68) Joe Ross, Washington Nationals

While Ross isn’t a lock for that final spot in the Nationals’ rotation, he’s the odds-on favourite.

Through essentially one full season of starts over two seasons, Ross has a 3.52 ERA, 8.03 K/9 and a BB/9 of 2.48. Oh, he was also lights-out for the Nationals in Sept., striking out 14 in his final 9 2/3 IP.

His only playoff start, Game 4 of the NLDS might not have been the prettiest, but It’s just one start. If Ross can hang around for a full season, fantasy owners will certainly be rewarded.

67) Hisashi Iwakuma, Seattle Mariners

Iwakuma is a pitcher that you are either with, or against. A valid argument could be made for and against drafting him.

Some would argue that you’re getting a dependable, veteran SP that won’t burn you in WHIP, ERA and has a chance to retrieve a W or QS every time he takes to the mound.

Others will argue the fact that he’s now 35, his ERA has risen every year since his breakout season in 2013 and the incredible wear and tear pitchers from Japan face at an early age (Daisuke Matsuzaka, Tomo Ohka, Heido Nomo).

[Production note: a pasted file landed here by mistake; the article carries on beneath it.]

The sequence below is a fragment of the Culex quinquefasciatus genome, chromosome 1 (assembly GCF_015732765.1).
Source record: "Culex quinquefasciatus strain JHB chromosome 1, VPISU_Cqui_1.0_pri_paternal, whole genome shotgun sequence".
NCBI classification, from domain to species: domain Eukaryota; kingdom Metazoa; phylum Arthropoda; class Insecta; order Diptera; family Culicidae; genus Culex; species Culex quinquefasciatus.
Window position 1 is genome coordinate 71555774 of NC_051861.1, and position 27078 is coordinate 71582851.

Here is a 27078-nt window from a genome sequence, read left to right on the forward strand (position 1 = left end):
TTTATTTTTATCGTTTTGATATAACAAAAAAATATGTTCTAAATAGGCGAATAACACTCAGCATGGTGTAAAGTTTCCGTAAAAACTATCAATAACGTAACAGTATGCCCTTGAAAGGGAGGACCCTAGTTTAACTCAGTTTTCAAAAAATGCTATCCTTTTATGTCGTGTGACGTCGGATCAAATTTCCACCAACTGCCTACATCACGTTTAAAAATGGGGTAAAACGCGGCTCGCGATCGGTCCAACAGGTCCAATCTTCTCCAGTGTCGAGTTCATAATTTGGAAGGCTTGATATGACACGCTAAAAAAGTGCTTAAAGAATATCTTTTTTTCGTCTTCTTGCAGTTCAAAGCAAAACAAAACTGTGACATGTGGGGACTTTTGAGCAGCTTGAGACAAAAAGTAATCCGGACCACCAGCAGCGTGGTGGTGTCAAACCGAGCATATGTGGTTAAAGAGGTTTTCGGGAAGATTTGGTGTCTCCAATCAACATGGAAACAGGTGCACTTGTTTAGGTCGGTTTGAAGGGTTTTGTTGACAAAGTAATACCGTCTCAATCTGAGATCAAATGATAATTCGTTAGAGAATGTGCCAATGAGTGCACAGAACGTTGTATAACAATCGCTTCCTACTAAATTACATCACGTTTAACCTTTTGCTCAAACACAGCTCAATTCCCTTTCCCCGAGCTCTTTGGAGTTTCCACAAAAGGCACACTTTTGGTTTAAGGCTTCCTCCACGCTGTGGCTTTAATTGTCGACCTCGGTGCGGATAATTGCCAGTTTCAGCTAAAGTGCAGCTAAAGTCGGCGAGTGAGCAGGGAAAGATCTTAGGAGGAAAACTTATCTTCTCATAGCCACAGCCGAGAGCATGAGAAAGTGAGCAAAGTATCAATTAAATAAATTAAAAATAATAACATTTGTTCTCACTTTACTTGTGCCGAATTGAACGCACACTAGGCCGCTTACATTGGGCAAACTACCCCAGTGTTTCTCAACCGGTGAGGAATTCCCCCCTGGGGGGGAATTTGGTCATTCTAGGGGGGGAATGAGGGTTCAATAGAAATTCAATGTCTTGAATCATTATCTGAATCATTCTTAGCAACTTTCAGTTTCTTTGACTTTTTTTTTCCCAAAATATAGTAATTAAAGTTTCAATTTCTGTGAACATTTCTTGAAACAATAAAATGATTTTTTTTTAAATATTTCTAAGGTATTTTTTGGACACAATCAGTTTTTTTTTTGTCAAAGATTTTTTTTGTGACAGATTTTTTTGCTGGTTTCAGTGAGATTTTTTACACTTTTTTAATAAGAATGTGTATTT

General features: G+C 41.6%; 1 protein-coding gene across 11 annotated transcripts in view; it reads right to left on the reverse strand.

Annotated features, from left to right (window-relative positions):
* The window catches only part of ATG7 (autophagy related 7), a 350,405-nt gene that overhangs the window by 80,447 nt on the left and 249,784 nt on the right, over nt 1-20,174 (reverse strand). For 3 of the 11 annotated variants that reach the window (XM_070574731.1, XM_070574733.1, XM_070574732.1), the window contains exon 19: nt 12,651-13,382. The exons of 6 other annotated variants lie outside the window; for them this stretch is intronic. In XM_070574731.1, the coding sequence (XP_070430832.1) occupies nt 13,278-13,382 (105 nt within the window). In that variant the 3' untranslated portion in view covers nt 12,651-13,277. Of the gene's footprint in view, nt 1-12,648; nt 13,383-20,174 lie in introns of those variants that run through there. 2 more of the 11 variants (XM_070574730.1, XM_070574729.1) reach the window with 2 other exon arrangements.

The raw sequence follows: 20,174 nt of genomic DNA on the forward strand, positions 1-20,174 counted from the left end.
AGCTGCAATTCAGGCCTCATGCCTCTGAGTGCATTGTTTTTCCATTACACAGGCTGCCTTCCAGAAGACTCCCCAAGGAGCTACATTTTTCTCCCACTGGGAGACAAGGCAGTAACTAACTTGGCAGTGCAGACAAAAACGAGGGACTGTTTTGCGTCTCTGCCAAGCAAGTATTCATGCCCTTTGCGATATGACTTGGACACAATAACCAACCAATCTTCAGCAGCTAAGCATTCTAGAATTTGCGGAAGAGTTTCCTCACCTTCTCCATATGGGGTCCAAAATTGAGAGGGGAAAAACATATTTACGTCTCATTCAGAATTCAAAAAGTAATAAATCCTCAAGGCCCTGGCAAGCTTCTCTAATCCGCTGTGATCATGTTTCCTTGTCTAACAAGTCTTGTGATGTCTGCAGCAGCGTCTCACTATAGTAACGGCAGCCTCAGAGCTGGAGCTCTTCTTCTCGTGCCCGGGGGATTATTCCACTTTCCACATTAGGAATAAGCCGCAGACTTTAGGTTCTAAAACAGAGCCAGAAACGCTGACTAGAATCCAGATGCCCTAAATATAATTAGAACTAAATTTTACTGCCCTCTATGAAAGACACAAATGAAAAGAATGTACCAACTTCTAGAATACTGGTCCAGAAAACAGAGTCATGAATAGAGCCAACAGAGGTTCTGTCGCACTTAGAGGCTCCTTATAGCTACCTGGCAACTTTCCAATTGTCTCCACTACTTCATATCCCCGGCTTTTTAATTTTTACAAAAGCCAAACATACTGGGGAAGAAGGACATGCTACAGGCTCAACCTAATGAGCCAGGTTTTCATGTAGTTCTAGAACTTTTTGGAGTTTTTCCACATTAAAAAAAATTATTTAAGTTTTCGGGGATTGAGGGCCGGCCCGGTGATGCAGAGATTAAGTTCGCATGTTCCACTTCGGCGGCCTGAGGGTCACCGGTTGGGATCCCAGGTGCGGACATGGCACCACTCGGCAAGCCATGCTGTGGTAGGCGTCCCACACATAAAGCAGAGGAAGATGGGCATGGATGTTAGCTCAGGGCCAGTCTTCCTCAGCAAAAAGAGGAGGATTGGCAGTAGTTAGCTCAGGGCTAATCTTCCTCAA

Group me in with the former! I am, and always have been, a Iwakuma believer. He doesn’t have swing-and-miss stuff, but he never did at the Major League level in the first place. What I said about Kennedy applies to Iwakuma, you’re getting dependability in a park that leans towards the pitcher’s advantage.

66) Alex Cobb, Tampa Bay Rays

Cobb had a tremendous 2014 campaign (2.87 ERA in 27 starts) before succumbing to the evils of Tommy John surgery. He missed all of 2015 and made five dreadful starts in 2016.

Some pitchers can heal like Wolverine, some take their time coming back. Personally, I am willing to throw away his comeback attempt last season. He’s had an entire offseason to further recover from the surgery. Given that Cobb wasn’t a flamethrower to begin with, I am willing to bet that we’ll see Alex Cobb much closer to his 2014-self than many suspect.

It also doesn’t hurt that he’s on a one-year deal this season. He could find himself in a better spot come July if things go his way.

65) Taijuan Walker, Arizona Diamondbacks

It feels like Walker’s been around for years.

I feel like I’ve personally heard this guy’s name for the last five years or so, he clearly has a ton of talent. It’s just a matter of putting things together for a full season.